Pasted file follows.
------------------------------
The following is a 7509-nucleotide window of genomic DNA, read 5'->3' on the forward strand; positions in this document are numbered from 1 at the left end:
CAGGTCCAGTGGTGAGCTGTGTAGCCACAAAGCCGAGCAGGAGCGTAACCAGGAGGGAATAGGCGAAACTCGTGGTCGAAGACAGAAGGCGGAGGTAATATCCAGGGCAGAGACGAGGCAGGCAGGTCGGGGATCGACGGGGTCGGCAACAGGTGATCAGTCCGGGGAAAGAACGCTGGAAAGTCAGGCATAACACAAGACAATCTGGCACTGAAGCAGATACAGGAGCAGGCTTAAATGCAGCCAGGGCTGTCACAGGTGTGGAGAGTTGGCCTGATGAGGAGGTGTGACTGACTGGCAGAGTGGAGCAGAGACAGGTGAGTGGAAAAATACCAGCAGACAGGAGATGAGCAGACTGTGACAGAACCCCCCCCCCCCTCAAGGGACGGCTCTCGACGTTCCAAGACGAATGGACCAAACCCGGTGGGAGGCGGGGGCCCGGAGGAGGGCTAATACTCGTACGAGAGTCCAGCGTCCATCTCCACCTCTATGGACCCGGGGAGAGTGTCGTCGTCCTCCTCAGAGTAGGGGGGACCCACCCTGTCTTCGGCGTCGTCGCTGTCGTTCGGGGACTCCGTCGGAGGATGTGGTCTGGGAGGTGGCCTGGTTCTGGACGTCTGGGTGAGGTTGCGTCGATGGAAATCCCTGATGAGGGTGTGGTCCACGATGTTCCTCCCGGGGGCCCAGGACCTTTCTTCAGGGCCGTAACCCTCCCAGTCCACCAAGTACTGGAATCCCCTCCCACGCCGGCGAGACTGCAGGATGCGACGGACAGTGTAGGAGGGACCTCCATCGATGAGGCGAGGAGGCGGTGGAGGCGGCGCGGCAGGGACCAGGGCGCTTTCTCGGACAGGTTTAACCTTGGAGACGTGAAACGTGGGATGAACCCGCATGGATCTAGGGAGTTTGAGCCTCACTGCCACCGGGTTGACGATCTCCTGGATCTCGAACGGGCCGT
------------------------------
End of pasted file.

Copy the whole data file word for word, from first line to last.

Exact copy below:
The following is a 7509-nucleotide window of genomic DNA, read 5'->3' on the forward strand; positions in this document are numbered from 1 at the left end:
CAGGTCCAGTGGTGAGCTGTGTAGCCACAAAGCCGAGCAGGAGCGTAACCAGGAGGGAATAGGCGAAACTCGTGGTCGAAGACAGAAGGCGGAGGTAATATCCAGGGCAGAGACGAGGCAGGCAGGTCGGGGATCGACGGGGTCGGCAACAGGTGATCAGTCCGGGGAAAGAACGCTGGAAAGTCAGGCATAACACAAGACAATCTGGCACTGAAGCAGATACAGGAGCAGGCTTAAATGCAGCCAGGGCTGTCACAGGTGTGGAGAGTTGGCCTGATGAGGAGGTGTGACTGACTGGCAGAGTGGAGCAGAGACAGGTGAGTGGAAAAATACCAGCAGACAGGAGATGAGCAGACTGTGACAGAACCCCCCCCCCCCTCAAGGGACGGCTCTCGACGTTCCAAGACGAATGGACCAAACCCGGTGGGAGGCGGGGGCCCGGAGGAGGGCTAATACTCGTACGAGAGTCCAGCGTCCATCTCCACCTCTATGGACCCGGGGAGAGTGTCGTCGTCCTCCTCAGAGTAGGGGGGACCCACCCTGTCTTCGGCGTCGTCGCTGTCGTTCGGGGACTCCGTCGGAGGATGTGGTCTGGGAGGTGGCCTGGTTCTGGACGTCTGGGTGAGGTTGCGTCGATGGAAATCCCTGATGAGGGTGTGGTCCACGATGTTCCTCCCGGGGGCCCAGGACCTTTCTTCAGGGCCGTAACCCTCCCAGTCCACCAAGTACTGGAATCCCCTCCCACGCCGGCGAGACTGCAGGATGCGACGGACAGTGTAGGAGGGACCTCCATCGATGAGGCGAGGAGGCGGTGGAGGCGGCGCGGCAGGGACCAGGGCGCTTTCTCGGACAGGTTTAACCTTGGAGACGTGAAACGTGGGATGAACCCGCATGGATCTAGGGAGTTTGAGCCTCACTGCCACCGGGTTGACGATCTCCTGGATCTCGAACGGGCCGT